Dignity-conserving care in palliative care settings: an integrative review

Johnston, B. , Larkin, P., Connolly, M., Barry, C., Narayanasamy, M., Östlund, U. and McIlfatrick, S. (2015) Dignity-conserving care in palliative care settings: an integrative review. Journal of Clinical Nursing, 24(13-14), pp. 1743-1772. (doi: 10.1111/jocn.12791) (PMID:25706903)

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Aims and objectives: To report an integrative review of evidence relating to dignity-conserving care in palliative care settings. It will also suggest avenues for future research. Background: Research suggests that dignity is welcomed by those receiving palliative and end of life care. However, as dignity is a subjective term, it is not always explicit how this may be employed by nurses. Given that the preferred place of care for patients with palliative care needs is the home, the issue of dignity may be particularly important for community nurses. Therefore, synthesising evidence of dignity-conserving care for community nurses caring for people with palliative care needs provides clarity in a complex area of palliative care research. Design: Integrative literature review. Method: The review involved key bibliographic and review databases CINAHL, MEDLINE, EMBASE, ASSIA and PsycInfo. Medical Subject Headings and free terms were undertaken for articles published from January 2009–September 2014 and retrieved papers were assessed against inclusion criteria. Final included articles were reviewed for reported dignity-conserving care actions, which were classified under nine themes of the Dignity Model. Results: Thirty-one articles were included. Nine Dignity Model themes were used to classify care actions: Level of Independence; Symptom Distress; Dignity-Conserving Perspectives; Dignity-Conserving Practices; Privacy Boundaries; Social Support; Care Tenor; Burden to Others; and Aftermath Concerns. Reported care actions included listening, conveying empathy, communication and involving patients in care. Conclusion: Care actions could be classified under most of Dignity Model themes. However, there were less reported care actions related to Level of Independence and Aftermath Concerns, which meant that these had to be formulated independently. Future research should be structured around these areas to determine appropriate care actions for nurses to give dignity-conserving care that addresses these specific themes. Relevance to clinical practice Synthesising the available evidence of dignity-conserving care identifies evidence-based care actions and provides guidance to nurses in clinical practice caring for patients with palliative care needs. Future opportunities for research are identified to guide promotion of dignity in palliative care.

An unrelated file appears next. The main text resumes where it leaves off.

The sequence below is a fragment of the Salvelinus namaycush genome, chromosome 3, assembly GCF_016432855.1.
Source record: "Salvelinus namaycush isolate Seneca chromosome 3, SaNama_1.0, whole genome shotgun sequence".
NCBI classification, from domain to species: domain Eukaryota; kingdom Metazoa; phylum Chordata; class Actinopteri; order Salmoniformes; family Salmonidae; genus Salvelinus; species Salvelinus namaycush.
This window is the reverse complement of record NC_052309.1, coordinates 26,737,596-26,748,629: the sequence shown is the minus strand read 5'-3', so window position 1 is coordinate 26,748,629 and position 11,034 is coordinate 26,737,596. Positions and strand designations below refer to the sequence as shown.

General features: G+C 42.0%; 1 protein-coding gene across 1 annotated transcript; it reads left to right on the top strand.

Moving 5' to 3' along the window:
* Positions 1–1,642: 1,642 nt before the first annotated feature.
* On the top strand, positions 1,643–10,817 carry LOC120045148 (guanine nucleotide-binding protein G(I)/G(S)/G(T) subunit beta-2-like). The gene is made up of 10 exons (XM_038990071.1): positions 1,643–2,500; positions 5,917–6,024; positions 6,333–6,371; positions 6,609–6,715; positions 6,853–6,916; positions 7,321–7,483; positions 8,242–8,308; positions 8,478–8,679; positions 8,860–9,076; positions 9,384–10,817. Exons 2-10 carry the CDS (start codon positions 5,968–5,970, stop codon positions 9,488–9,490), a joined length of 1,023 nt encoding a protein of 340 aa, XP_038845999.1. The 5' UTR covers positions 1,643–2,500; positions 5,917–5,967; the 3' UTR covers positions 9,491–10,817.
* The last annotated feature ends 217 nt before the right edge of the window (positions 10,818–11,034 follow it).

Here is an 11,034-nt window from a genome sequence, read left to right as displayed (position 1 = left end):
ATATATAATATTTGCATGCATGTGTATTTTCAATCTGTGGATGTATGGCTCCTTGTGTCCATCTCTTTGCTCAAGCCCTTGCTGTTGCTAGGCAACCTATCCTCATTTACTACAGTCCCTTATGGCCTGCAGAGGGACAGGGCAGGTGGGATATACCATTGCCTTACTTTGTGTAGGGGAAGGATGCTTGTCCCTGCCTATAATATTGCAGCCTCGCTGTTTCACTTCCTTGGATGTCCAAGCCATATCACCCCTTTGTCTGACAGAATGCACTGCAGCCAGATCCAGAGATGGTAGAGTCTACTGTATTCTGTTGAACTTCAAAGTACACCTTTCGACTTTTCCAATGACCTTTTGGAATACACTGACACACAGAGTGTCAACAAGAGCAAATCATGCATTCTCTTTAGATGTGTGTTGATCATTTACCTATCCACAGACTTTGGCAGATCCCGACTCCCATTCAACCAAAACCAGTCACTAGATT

Item Type:Articles
Glasgow Author(s) Enlighten ID:Johnston, Professor Bridget
Authors: Johnston, B., Larkin, P., Connolly, M., Barry, C., Narayanasamy, M., Östlund, U., and McIlfatrick, S.
College/School:College of Medical Veterinary and Life Sciences > School of Medicine, Dentistry & Nursing > Nursing and Health Care
Journal Name:Journal of Clinical Nursing
ISSN (Online):1365-2702
Published Online:24 June 2015

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